Monday, March 18, 2019
By Elaine Goodman

Benefit delivery costs account for about 15% of the total cost of workers’ compensation claims involving lost time and are divided nearly equally between medical cost containment and litigation expenses, according to new data from the Workers Compensation Research Institute.

But benefit delivery costs varied among 18 states examined, ranging from 11% of total claim costs in Wisconsin to 23% in California, Evelina Radeva said during the WCRI annual conference in Phoenix this month.

The figures were from claims arising in 2015 with more than seven days of lost time, evaluated as of 2018. The data haven’t been published yet; they will be included in the upcoming 19th edition of WCRI’s CompScope benchmark reports.

The average cost of a lost-time claim was $42,000 in a typical state from the WCRI study. Medical payments accounted for 41% of the costs, and indemnity benefits accounted for 44% of the total. A small sliver, 0.3%, was spent on vocational rehab.

Benefit delivery expenses made up the remaining 15%, with 8% going toward medical cost containment services such as bill review, utilization review, case management and provider networks. Another 7% of the benefit delivery expenses were for litigation.

In most of the 18 states, medical cost containment was 15% to 20% of total medical-related costs. But in some states, the figure was higher: roughly 25% in New Jersey and California, for example.

“That’s a mind-boggling number,” said David Donn, chief executive officer of San Francisco-based consultancy Donn & Co.

Opioids have contributed to the cost of workers’ comp claims, Donn said, with implications beyond the expense of the prescriptions. But opioids alone don’t explain the rise in medical cost containment expenses, he said.

“Everyone has to get paid and make money. I get that,” Donn said. “But there is a big spread between making money and making egregious money, and that’s where we are right now in comp.”

Donn said it’s up to employers to rein in cost-containment spending, as vendors are unlikely to do so.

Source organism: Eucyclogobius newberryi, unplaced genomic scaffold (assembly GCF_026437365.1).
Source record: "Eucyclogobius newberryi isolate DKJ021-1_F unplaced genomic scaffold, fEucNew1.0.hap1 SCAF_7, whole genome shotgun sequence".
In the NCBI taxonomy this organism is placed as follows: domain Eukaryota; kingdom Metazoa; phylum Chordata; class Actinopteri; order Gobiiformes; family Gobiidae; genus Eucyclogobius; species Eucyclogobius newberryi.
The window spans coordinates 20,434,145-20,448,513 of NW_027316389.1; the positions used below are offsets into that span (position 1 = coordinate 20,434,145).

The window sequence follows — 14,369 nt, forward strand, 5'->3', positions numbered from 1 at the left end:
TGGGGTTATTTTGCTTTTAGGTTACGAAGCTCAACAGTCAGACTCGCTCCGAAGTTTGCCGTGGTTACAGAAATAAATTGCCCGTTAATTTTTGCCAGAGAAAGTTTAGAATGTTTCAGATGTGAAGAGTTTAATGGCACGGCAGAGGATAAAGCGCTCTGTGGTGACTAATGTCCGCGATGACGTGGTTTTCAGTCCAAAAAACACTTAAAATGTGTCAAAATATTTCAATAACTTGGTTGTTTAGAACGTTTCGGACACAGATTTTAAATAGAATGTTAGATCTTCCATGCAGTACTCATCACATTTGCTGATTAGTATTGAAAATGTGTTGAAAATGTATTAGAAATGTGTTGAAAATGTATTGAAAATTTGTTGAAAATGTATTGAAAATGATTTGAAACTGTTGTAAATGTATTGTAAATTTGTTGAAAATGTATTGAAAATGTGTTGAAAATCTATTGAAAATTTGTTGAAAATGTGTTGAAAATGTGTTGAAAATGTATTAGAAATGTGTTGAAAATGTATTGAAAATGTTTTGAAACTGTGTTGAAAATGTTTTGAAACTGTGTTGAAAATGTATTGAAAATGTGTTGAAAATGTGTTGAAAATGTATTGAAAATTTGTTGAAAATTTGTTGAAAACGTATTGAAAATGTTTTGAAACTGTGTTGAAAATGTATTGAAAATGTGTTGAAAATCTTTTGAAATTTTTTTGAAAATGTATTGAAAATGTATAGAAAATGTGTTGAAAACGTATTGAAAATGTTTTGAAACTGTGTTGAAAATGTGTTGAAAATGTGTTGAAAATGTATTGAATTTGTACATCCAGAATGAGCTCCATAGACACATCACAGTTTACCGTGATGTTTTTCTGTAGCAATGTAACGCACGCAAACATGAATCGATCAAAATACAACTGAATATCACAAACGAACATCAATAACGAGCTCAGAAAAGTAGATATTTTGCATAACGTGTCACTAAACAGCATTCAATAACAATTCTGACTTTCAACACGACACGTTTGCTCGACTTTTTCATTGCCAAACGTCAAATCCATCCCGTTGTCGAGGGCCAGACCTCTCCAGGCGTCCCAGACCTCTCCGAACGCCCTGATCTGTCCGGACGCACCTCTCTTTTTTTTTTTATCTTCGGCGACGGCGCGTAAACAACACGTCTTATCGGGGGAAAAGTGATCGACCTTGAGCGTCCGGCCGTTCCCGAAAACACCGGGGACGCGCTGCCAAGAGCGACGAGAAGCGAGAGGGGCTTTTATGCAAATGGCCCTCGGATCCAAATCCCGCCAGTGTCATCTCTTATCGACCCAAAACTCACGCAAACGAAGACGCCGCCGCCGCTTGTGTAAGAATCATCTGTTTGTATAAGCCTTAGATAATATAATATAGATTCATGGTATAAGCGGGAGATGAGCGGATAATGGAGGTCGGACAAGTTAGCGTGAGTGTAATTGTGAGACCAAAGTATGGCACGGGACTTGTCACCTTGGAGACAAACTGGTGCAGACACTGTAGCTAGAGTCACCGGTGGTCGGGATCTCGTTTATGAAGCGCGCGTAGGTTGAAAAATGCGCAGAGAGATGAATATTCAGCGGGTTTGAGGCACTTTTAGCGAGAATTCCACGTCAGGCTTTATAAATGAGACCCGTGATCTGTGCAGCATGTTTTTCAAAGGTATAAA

Louisiana led the 18 states in many measures in the study. The state had the highest medical-related payments per claim, at $31,082, with medical cost containment accounting for roughly 17% of that, at around $5,500.

Overall benefit delivery costs — the combination of litigation and medical cost containment expenses — were also the highest in Louisiana, at $11,769 compared to the 18-state median of $6,266. California was second-highest in benefit delivery costs, at $10,000 per claim, while Wisconsin was lowest among the study states, at $4,208 per claim.

Louisiana also spent the most per claim on litigation expenses, at $9,580 compared to the 18-state median of $5,095. Defense attorney costs made up almost $7,000 of the total litigation expense in Louisiana, a figure that was also the highest among the 18 states examined.

Texas had the lowest litigation expenses, at $2,817 per claim. In addition to defense attorney costs, other components of litigation expenses are medical-legal costs such as independent medical exams, medical testimony and depositions, and “other” expenses such as copying, translation and interpreter fees.

WCRI policy analyst Radeva said system features in each state influence the litigation costs per claim, including whether there is a formal or informal dispute resolution process and how difficult it is for injured workers to navigate the system. Whether a state agency monitors dispute resolution and the timeliness of the first disability payment is another factor that can influence litigation costs, she said.

The process for determining permanent partial disability benefits is another factor, according to Radeva.

Across all the study states, WCRI found that the percentage of claims with defense attorney involvement has increased, from about 25% for 2005 claims to about 35% for 2015 claims, each at 36 months of experience. Worker attorney involvement has hovered between 25% and 30% over that time.

Defense attorney expenses have increased, from about $3,500 per claim in 2005 to about $5,200 per claim in 2015, according to the WCRI data. Medical-legal expenses per claim increased, from roughly $1,200 to $2,000 from 2005 to 2015.